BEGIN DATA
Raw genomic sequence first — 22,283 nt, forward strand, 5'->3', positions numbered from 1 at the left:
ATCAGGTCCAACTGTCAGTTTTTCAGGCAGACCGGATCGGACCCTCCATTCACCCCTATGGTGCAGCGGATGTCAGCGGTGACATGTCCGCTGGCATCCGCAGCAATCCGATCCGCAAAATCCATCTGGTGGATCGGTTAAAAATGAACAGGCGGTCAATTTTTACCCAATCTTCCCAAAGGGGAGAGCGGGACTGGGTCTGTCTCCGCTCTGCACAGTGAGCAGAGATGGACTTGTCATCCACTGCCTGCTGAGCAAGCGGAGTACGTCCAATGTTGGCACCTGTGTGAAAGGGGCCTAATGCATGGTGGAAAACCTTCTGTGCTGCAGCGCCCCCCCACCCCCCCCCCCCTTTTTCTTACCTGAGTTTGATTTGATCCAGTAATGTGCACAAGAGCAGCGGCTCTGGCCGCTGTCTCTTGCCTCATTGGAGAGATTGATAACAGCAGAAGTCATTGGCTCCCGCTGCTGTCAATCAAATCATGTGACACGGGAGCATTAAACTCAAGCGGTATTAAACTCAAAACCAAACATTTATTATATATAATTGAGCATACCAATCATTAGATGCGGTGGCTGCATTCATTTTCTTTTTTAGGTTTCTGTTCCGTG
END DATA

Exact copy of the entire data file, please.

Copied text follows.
Raw genomic sequence first — 22,283 nt, forward strand, 5'->3', positions numbered from 1 at the left:
ATCAGGTCCAACTGTCAGTTTTTCAGGCAGACCGGATCGGACCCTCCATTCACCCCTATGGTGCAGCGGATGTCAGCGGTGACATGTCCGCTGGCATCCGCAGCAATCCGATCCGCAAAATCCATCTGGTGGATCGGTTAAAAATGAACAGGCGGTCAATTTTTACCCAATCTTCCCAAAGGGGAGAGCGGGACTGGGTCTGTCTCCGCTCTGCACAGTGAGCAGAGATGGACTTGTCATCCACTGCCTGCTGAGCAAGCGGAGTACGTCCAATGTTGGCACCTGTGTGAAAGGGGCCTAATGCATGGTGGAAAACCTTCTGTGCTGCAGCGCCCCCCCACCCCCCCCCCCCTTTTTCTTACCTGAGTTTGATTTGATCCAGTAATGTGCACAAGAGCAGCGGCTCTGGCCGCTGTCTCTTGCCTCATTGGAGAGATTGATAACAGCAGAAGTCATTGGCTCCCGCTGCTGTCAATCAAATCATGTGACACGGGAGCATTAAACTCAAGCGGTATTAAACTCAAAACCAAACATTTATTATATATAATTGAGCATACCAATCATTAGATGCGGTGGCTGCATTCATTTTCTTTTTTAGGTTTCTGTTCCGTG